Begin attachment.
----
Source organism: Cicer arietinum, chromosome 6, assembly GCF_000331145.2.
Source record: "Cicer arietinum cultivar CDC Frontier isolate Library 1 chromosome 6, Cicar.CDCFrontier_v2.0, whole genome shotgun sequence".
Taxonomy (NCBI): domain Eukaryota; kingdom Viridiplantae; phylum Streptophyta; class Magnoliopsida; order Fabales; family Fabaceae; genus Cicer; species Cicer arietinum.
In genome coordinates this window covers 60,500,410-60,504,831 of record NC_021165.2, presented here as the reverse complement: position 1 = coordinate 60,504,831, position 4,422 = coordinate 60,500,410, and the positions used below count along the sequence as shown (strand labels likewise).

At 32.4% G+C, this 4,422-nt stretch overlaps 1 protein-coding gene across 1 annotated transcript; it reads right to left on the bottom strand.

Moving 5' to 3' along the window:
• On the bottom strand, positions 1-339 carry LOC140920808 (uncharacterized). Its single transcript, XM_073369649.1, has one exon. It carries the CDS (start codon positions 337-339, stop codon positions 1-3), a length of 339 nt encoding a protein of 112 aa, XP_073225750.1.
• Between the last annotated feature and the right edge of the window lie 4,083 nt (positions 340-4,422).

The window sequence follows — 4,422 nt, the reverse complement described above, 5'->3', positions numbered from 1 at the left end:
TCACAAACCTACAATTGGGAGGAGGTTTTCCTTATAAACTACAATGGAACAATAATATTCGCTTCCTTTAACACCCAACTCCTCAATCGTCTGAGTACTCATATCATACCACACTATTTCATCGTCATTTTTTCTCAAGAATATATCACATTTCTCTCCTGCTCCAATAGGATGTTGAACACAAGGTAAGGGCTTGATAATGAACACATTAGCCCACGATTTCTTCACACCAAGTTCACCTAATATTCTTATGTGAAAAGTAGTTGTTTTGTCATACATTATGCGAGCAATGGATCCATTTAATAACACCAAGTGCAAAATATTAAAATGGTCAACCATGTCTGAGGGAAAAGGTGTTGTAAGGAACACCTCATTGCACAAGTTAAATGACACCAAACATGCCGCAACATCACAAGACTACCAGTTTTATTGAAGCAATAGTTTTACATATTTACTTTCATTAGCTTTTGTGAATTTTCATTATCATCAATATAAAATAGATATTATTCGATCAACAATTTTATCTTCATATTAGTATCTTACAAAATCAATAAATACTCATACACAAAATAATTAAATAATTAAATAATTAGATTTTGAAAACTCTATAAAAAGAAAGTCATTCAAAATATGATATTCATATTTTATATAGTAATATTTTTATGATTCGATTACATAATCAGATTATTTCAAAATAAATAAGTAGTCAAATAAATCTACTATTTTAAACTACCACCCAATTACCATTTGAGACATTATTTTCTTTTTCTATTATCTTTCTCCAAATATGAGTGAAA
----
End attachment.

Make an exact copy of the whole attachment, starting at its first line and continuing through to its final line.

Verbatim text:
Source organism: Cicer arietinum, chromosome 6, assembly GCF_000331145.2.
Source record: "Cicer arietinum cultivar CDC Frontier isolate Library 1 chromosome 6, Cicar.CDCFrontier_v2.0, whole genome shotgun sequence".
Taxonomy (NCBI): domain Eukaryota; kingdom Viridiplantae; phylum Streptophyta; class Magnoliopsida; order Fabales; family Fabaceae; genus Cicer; species Cicer arietinum.
In genome coordinates this window covers 60,500,410-60,504,831 of record NC_021165.2, presented here as the reverse complement: position 1 = coordinate 60,504,831, position 4,422 = coordinate 60,500,410, and the positions used below count along the sequence as shown (strand labels likewise).

At 32.4% G+C, this 4,422-nt stretch overlaps 1 protein-coding gene across 1 annotated transcript; it reads right to left on the bottom strand.

Moving 5' to 3' along the window:
• On the bottom strand, positions 1-339 carry LOC140920808 (uncharacterized). Its single transcript, XM_073369649.1, has one exon. It carries the CDS (start codon positions 337-339, stop codon positions 1-3), a length of 339 nt encoding a protein of 112 aa, XP_073225750.1.
• Between the last annotated feature and the right edge of the window lie 4,083 nt (positions 340-4,422).

The window sequence follows — 4,422 nt, the reverse complement described above, 5'->3', positions numbered from 1 at the left end:
TCACAAACCTACAATTGGGAGGAGGTTTTCCTTATAAACTACAATGGAACAATAATATTCGCTTCCTTTAACACCCAACTCCTCAATCGTCTGAGTACTCATATCATACCACACTATTTCATCGTCATTTTTTCTCAAGAATATATCACATTTCTCTCCTGCTCCAATAGGATGTTGAACACAAGGTAAGGGCTTGATAATGAACACATTAGCCCACGATTTCTTCACACCAAGTTCACCTAATATTCTTATGTGAAAAGTAGTTGTTTTGTCATACATTATGCGAGCAATGGATCCATTTAATAACACCAAGTGCAAAATATTAAAATGGTCAACCATGTCTGAGGGAAAAGGTGTTGTAAGGAACACCTCATTGCACAAGTTAAATGACACCAAACATGCCGCAACATCACAAGACTACCAGTTTTATTGAAGCAATAGTTTTACATATTTACTTTCATTAGCTTTTGTGAATTTTCATTATCATCAATATAAAATAGATATTATTCGATCAACAATTTTATCTTCATATTAGTATCTTACAAAATCAATAAATACTCATACACAAAATAATTAAATAATTAAATAATTAGATTTTGAAAACTCTATAAAAAGAAAGTCATTCAAAATATGATATTCATATTTTATATAGTAATATTTTTATGATTCGATTACATAATCAGATTATTTCAAAATAAATAAGTAGTCAAATAAATCTACTATTTTAAACTACCACCCAATTACCATTTGAGACATTATTTTCTTTTTCTATTATCTTTCTCCAAATATGAGTGAAA